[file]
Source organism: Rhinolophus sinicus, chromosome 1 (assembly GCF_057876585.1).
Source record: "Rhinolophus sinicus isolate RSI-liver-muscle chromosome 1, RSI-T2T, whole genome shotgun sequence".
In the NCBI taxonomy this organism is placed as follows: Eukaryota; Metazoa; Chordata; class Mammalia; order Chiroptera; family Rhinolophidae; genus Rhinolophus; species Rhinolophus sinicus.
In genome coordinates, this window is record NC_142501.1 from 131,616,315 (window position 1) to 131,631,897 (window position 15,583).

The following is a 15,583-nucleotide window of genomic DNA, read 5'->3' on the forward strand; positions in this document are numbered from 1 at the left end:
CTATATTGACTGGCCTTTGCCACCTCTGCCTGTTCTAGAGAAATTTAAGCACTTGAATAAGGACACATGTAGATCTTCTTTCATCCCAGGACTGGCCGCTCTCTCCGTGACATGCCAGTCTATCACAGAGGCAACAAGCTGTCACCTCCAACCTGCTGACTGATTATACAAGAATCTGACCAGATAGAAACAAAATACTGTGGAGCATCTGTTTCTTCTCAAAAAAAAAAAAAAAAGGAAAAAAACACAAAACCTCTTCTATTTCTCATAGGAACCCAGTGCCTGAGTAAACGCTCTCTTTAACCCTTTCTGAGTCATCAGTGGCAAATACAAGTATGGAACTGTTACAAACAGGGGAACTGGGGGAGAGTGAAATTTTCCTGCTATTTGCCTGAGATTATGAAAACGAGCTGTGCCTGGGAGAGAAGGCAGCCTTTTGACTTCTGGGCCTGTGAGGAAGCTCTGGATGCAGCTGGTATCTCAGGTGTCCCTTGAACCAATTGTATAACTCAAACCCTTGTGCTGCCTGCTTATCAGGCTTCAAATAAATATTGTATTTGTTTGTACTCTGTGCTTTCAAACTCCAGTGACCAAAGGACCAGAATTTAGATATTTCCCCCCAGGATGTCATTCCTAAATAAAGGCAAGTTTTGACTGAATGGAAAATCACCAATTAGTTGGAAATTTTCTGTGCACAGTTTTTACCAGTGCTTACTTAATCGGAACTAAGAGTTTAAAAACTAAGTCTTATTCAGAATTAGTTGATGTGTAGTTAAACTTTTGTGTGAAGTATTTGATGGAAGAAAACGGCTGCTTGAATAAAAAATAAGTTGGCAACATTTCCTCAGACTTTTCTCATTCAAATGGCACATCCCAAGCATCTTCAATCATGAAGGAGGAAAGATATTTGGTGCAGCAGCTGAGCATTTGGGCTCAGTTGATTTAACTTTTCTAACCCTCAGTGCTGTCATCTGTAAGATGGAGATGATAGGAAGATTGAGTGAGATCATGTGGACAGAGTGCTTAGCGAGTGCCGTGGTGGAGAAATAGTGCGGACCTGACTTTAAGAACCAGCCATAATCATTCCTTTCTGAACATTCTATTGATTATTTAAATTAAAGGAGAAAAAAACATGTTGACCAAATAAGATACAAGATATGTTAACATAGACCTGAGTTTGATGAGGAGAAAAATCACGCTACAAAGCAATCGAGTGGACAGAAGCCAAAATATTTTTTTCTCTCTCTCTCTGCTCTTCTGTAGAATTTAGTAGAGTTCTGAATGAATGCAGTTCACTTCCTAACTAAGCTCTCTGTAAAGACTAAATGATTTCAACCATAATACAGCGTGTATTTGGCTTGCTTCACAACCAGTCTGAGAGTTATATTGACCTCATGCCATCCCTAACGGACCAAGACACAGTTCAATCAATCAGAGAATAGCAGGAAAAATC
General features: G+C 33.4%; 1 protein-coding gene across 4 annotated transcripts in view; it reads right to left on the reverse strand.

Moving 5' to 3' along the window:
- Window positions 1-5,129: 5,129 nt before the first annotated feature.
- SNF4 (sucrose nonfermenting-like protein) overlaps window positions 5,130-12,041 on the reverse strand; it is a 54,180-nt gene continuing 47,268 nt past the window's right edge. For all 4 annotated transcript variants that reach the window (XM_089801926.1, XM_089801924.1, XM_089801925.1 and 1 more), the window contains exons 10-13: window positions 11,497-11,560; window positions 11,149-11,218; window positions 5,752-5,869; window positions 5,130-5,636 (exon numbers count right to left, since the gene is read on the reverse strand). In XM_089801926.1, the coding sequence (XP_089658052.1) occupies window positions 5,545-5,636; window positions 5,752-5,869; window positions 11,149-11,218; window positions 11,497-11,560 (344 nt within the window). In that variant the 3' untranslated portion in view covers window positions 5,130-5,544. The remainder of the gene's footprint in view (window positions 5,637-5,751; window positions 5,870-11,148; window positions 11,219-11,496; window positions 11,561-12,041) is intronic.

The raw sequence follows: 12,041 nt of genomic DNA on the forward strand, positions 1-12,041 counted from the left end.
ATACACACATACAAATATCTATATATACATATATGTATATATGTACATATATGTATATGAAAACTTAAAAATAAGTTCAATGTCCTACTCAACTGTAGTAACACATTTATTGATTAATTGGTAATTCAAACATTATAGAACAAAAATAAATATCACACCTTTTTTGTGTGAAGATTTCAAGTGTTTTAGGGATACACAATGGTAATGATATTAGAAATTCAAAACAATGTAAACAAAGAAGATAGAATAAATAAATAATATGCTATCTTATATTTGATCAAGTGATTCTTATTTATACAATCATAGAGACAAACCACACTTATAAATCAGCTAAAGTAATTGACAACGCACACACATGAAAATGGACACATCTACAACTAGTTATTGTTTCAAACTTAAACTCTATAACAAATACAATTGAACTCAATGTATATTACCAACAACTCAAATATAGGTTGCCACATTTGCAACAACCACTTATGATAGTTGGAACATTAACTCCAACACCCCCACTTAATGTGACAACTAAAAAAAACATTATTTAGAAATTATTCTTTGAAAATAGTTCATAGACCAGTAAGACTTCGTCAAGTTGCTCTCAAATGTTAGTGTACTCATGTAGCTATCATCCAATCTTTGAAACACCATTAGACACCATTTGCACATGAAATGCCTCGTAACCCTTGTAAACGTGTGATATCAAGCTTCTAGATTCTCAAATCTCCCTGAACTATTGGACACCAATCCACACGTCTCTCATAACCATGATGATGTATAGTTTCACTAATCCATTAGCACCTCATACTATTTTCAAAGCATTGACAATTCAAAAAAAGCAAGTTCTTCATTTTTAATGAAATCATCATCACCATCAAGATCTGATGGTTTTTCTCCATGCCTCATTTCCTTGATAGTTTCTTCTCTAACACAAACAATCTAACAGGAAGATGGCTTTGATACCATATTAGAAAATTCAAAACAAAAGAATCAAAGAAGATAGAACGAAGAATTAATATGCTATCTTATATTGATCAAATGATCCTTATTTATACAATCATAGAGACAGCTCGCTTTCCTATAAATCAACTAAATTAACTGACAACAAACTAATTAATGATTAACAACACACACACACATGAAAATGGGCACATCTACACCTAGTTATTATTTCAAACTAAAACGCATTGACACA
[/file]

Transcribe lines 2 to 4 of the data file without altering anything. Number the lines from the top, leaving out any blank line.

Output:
Source record: "Rhinolophus sinicus isolate RSI-liver-muscle chromosome 1, RSI-T2T, whole genome shotgun sequence".
In the NCBI taxonomy this organism is placed as follows: Eukaryota; Metazoa; Chordata; class Mammalia; order Chiroptera; family Rhinolophidae; genus Rhinolophus; species Rhinolophus sinicus.
In genome coordinates, this window is record NC_142501.1 from 131,616,315 (window position 1) to 131,631,897 (window position 15,583).